Comic-Con@Home talks Zendikar Rising, set boosters and more


As part of Comic-Con@Home 2020, Magic: the Gathering head designer Mark Rosewater held a one-man virtual panel to talk about the future of Magic.

As part of Comic-Con@Home 2020, Magic: the Gathering head designer Mark Rosewater held a one-man virtual panel to talk about the future of Magic, specifically about the upcoming Zendikar Rising set. He wasn't able to offer many specific details, but he did discuss some high-level themes, and offered a handful of teases as well.

One of the core concepts behind Zendikar Rising dates back to 2003, when Rosewater first became head designer. Back then, one of the ideas that he was very passionate about was land-based mechanics, which eventually led to the Landfall mechanic that was featured in the original Zendikar set. The new set will once again be a "land set", featuring the full-art lands that all Zendikar sets are known for. The set will also feature six dual lands that Rosewater has been "very proud of", and he is excited that players will be able to use them. Zendikar Rising introduces a new mechanic, which Rosewater describes as a popular mechanic with a new spin on it, but declined to go into more detail. There will also be two returning Zendikar mechanics, as well as three returning planeswalkers.

The panel also unveiled a new kind of booster pack, which is called a "set booster"; this is an entirely new form of booster pack that will not be replacing any existing products. Set booster packs are designed to be "fun to open", as opposed to draft boosters, which are specifically designed to be used in gameplay immediately upon being opened. Wizards of the Coast determined that over 50% of booster packs are opened and inserted straight into a player's collection, and these set boosters are targeted toward these players. While draft boosters have one "excitement point" (seeing the rare/mythic rare card), set boosters are meant to have multiple excitement points.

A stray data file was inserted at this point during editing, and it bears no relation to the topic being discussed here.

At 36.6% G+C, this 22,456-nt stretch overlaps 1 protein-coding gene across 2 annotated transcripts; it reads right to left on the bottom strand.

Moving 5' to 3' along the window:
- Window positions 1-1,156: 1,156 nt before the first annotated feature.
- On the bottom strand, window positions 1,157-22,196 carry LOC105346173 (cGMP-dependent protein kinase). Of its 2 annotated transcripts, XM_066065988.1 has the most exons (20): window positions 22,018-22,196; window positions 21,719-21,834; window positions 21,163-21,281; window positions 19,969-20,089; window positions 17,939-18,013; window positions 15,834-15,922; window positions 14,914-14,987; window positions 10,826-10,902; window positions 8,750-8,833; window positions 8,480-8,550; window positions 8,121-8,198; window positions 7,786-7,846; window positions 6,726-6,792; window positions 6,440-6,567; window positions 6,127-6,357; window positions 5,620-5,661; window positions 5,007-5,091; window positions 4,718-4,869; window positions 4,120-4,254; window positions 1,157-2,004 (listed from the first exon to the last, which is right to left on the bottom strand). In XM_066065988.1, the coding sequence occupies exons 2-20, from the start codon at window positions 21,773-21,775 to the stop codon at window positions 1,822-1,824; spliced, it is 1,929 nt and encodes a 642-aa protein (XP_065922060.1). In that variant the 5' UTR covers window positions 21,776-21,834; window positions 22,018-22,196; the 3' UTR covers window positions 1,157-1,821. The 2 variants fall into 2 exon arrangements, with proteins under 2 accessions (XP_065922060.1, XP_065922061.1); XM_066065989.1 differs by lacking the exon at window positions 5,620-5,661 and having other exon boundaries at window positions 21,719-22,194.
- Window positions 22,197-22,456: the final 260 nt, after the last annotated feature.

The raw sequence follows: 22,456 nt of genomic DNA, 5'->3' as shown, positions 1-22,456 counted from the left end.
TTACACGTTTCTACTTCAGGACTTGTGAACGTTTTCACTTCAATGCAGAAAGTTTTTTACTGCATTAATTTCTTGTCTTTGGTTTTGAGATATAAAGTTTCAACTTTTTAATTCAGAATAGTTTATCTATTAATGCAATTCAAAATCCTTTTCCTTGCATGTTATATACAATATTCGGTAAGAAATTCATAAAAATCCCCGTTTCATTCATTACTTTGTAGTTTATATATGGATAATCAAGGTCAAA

Each set booster will have twelve Magic cards and two "Magic-related" cards. The first card is an art card, with 5% of these cards having the artist's signature embossed on the card. The second slot is a land card, which will be a full-art land for Zendikar Rising; 15% of these will be foil cards. The next six cards are "connected commons and uncommons", where all of the cards share some sort of thematic or gameplay similarity; at least one card will be uncommon, though up to all six of them may be uncommon. The ninth card is the "head turner" card, a common or uncommon which is either a showcase card or a card of another type that Rosewater declined to elaborate on. The tenth and eleventh cards can be any level of rarity. The twelfth card is the standard rare/mythic rare card, and the thirteenth card is always a foil card of some rarity level. The final card is an ad or token card, though 25% of the time this will be a card from "The List", a list of historic Magic cards that will be presented exactly as they originally were upon release. Ultimately, players could receive up to four rare/mythic rare cards in a single pack; Rosewater stressed that while set boosters are more expensive than draft boosters, players can expect roughly the sane number of rare/mythic rare cards per dollar spent.

If you're interested in hearing more of the impetus behind the design of Zendikar Rising or set boosters, or if you want to see the card art that was shown on the screen, you can watch the recorded video of the panel below.

Rosewater followed up with an article about set boosters, which includes more detail on things like rarity percentages; you can read that article here.

Jim Avery

Jim Avery is a Masters graduate of the University of Minnesota-Twin Cities and is currently a software engineer for a large, multi-national tech company. He also has many writing credits on his resume, including time as editor of Nintendo Gal, assistant editor of GeekNifty, and has written for Cracked.